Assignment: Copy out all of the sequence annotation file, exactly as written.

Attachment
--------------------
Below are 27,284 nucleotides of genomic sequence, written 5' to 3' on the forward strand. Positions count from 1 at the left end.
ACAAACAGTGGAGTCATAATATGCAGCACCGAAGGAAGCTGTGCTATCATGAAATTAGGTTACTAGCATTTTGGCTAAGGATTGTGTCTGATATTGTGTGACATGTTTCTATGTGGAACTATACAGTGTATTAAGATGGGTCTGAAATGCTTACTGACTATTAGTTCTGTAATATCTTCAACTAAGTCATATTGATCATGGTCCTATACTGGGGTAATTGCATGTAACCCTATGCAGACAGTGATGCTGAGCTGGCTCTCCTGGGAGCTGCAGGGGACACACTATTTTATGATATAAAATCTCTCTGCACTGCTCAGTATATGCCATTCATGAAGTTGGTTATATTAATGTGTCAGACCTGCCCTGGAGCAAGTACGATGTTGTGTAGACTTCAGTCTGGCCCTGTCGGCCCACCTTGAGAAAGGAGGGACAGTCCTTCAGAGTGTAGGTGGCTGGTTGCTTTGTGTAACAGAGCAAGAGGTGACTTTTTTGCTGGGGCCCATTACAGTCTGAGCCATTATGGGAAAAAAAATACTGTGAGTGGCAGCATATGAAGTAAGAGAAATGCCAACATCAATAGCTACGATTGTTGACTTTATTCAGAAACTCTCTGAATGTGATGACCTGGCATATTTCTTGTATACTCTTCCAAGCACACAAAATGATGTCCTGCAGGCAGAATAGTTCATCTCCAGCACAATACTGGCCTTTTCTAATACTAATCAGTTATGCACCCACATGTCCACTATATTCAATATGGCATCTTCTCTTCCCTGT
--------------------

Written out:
Below are 27,284 nucleotides of genomic sequence, written 5' to 3' on the forward strand. Positions count from 1 at the left end.
ACAAACAGTGGAGTCATAATATGCAGCACCGAAGGAAGCTGTGCTATCATGAAATTAGGTTACTAGCATTTTGGCTAAGGATTGTGTCTGATATTGTGTGACATGTTTCTATGTGGAACTATACAGTGTATTAAGATGGGTCTGAAATGCTTACTGACTATTAGTTCTGTAATATCTTCAACTAAGTCATATTGATCATGGTCCTATACTGGGGTAATTGCATGTAACCCTATGCAGACAGTGATGCTGAGCTGGCTCTCCTGGGAGCTGCAGGGGACACACTATTTTATGATATAAAATCTCTCTGCACTGCTCAGTATATGCCATTCATGAAGTTGGTTATATTAATGTGTCAGACCTGCCCTGGAGCAAGTACGATGTTGTGTAGACTTCAGTCTGGCCCTGTCGGCCCACCTTGAGAAAGGAGGGACAGTCCTTCAGAGTGTAGGTGGCTGGTTGCTTTGTGTAACAGAGCAAGAGGTGACTTTTTTGCTGGGGCCCATTACAGTCTGAGCCATTATGGGAAAAAAAATACTGTGAGTGGCAGCATATGAAGTAAGAGAAATGCCAACATCAATAGCTACGATTGTTGACTTTATTCAGAAACTCTCTGAATGTGATGACCTGGCATATTTCTTGTATACTCTTCCAAGCACACAAAATGATGTCCTGCAGGCAGAATAGTTCATCTCCAGCACAATACTGGCCTTTTCTAATACTAATCAGTTATGCACCCACATGTCCACTATATTCAATATGGCATCTTCTCTTCCCTGT